19. The best part was the 15 second trailer for the next TWILIGHT, when a lone fay voice at the back of the theatre blurted, “OMG WHEEEEEE!”

  20. I didn’t like this movie, guys. Disclaimer I haven’t read the books and saw it on a whim because it clearly is going to be culturally relevant.

    I like the premise. I think the fact that it is LITERALLY filled with Deus Ex Machina’s hurt it a lot though. Like, I want to see the moral ramifications of these kids having to kill each other or die. Instead, the people running the game throw in fire and CG wolves to ‘spice up’ the games.

    Katniss was the only character I gave a shit about, and she was (mostly) given an out when it comes to having to kill anyone, which is where the premise would have been the most interesting.

    Overall there were so many cheesy lines and moments. The Katniss/Peeta (which I thought his name was Peter the whole movie and people were just saying it weird) relationship was confusing. Like, did she actually like him or was she trying to get sponsors by playing it up? When knife girl (TM) tried to stab her face multiple times why did she stop and monologue when she had the knife to her throat and could easily murder her? Why was this dystopian future filled with green/blue/pink hair? What the fuck does having these Hunger Games have to do with stopping another rebellion from happening? (The whole back story for why the games happen was really stupid)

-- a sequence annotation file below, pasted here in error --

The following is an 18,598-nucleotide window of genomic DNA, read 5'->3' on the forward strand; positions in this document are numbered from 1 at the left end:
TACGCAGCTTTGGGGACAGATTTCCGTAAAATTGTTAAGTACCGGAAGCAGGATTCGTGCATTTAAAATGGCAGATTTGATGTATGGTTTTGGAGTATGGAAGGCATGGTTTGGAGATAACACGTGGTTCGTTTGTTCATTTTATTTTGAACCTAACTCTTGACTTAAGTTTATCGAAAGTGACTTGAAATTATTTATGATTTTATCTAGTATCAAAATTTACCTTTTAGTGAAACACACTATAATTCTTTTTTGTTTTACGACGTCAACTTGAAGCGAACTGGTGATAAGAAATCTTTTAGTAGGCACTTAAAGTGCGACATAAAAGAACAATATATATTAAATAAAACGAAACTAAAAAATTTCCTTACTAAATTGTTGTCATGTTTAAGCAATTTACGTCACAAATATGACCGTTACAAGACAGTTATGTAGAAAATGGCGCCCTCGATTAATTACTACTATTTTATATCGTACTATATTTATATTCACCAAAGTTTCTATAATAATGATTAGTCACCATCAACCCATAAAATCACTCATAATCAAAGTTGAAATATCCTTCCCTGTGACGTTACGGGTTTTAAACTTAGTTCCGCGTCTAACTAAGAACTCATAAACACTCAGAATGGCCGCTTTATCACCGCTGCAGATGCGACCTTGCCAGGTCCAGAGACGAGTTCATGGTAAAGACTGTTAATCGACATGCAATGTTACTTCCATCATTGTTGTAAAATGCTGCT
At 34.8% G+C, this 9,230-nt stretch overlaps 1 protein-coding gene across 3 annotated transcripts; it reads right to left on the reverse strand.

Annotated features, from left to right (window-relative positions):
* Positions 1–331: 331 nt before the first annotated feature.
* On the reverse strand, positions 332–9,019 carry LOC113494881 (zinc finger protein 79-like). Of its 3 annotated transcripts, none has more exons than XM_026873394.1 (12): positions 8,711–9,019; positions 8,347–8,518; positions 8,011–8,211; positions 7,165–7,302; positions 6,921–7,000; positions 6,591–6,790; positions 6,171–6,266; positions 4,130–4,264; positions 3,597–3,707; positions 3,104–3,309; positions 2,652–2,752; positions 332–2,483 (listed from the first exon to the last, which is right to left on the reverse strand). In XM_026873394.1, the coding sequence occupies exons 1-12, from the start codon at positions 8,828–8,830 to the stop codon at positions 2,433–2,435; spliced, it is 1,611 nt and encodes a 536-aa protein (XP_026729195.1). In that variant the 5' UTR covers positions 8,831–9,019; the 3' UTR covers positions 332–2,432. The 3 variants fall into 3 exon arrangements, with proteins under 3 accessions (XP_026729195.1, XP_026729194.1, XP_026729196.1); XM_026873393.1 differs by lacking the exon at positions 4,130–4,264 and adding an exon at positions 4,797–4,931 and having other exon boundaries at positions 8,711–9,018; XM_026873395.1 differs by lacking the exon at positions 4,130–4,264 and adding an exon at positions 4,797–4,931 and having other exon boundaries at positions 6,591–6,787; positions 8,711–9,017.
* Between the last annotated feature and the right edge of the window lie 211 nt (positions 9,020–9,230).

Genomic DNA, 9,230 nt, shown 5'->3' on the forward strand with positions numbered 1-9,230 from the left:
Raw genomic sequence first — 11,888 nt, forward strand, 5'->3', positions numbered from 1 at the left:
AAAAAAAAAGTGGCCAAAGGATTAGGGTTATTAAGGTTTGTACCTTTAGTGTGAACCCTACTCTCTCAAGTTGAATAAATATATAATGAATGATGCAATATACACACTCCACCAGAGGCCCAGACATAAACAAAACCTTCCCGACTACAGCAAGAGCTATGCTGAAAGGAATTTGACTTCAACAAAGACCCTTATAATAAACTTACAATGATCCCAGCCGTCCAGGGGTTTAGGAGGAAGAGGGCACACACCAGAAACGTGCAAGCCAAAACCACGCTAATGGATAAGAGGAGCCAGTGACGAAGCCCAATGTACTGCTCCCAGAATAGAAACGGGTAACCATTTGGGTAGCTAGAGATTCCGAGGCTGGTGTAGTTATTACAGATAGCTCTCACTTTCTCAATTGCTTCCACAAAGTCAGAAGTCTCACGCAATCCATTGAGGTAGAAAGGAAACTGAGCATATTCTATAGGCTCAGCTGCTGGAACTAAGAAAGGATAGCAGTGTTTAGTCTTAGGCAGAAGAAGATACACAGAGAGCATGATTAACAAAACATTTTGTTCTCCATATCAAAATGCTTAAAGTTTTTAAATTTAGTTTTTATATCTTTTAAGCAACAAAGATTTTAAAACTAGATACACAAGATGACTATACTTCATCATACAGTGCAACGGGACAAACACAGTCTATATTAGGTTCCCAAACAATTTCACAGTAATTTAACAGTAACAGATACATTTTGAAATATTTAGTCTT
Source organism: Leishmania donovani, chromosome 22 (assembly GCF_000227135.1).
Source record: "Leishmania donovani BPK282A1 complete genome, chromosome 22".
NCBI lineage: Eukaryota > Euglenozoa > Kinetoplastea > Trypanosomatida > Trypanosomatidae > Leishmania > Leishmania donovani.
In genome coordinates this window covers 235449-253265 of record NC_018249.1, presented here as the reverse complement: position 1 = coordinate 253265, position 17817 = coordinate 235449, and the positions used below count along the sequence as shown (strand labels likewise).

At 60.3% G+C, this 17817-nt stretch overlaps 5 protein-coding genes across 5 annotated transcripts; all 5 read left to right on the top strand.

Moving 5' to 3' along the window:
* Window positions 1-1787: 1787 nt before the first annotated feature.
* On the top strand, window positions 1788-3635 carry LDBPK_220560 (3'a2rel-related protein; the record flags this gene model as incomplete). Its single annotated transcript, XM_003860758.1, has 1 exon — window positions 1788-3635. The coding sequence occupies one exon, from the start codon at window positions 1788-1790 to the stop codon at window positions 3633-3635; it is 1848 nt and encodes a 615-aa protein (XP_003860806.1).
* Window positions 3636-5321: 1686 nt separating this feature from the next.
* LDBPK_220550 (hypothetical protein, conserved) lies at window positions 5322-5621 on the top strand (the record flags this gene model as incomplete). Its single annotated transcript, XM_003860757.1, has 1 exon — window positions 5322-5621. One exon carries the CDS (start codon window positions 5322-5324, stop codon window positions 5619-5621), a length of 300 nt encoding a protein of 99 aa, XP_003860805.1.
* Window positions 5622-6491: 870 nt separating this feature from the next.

In conclusion a very interesting premise done poorly.

    • Ah I was typing my comment forever but the Katniss/Peeta thing is addressed in the book. Actually a lot of your points are addressed in the series, I think, so if you have a week(end?) to spare you could knock them out pretty quickly. And you might still have criticisms after reading, but those points at least are answered.

      • Yeah I read stuff about the book after seeing the film to try and understand it better, and it just made me angry that some of the more interesting aspects of the story (Katniss playing up her relationship with Peeta to get sponsors, her relationship with Rue, etc) were lessened in the film. I know there’s a whole discussion about adapting novels that could happen here, but all I know is the film was weak. Perhaps fans of the book still enjoyed it, but as a film it’s not very good.

        • i just upvoted you to try to even things out, because you make some awesome points. Apparently there is a diehard fan downvoting all the (sort of) negative comments on here.

          • I expected that to happen, and I don’t really mind, I care more about the discussion than the arbitrary internet points.

            That said, I’d love to hear some rebuttals from those that disagree rather than just hiding behind the ol’ downvote button!

        • In our group of grown childless adults, the people who hadn’t read the book were far and away the most traumatized by the movie. Which, maybe means they “enjoyed” the child murder the least but liked the movie more?

          Like you, the readers in the group, were mostly perplexed at the plot restructuring (esp. shortchanging her scenes with Rue and minimizing the development of her fake love for Peeta) and relative movement of so much of the blood and brutality off screen.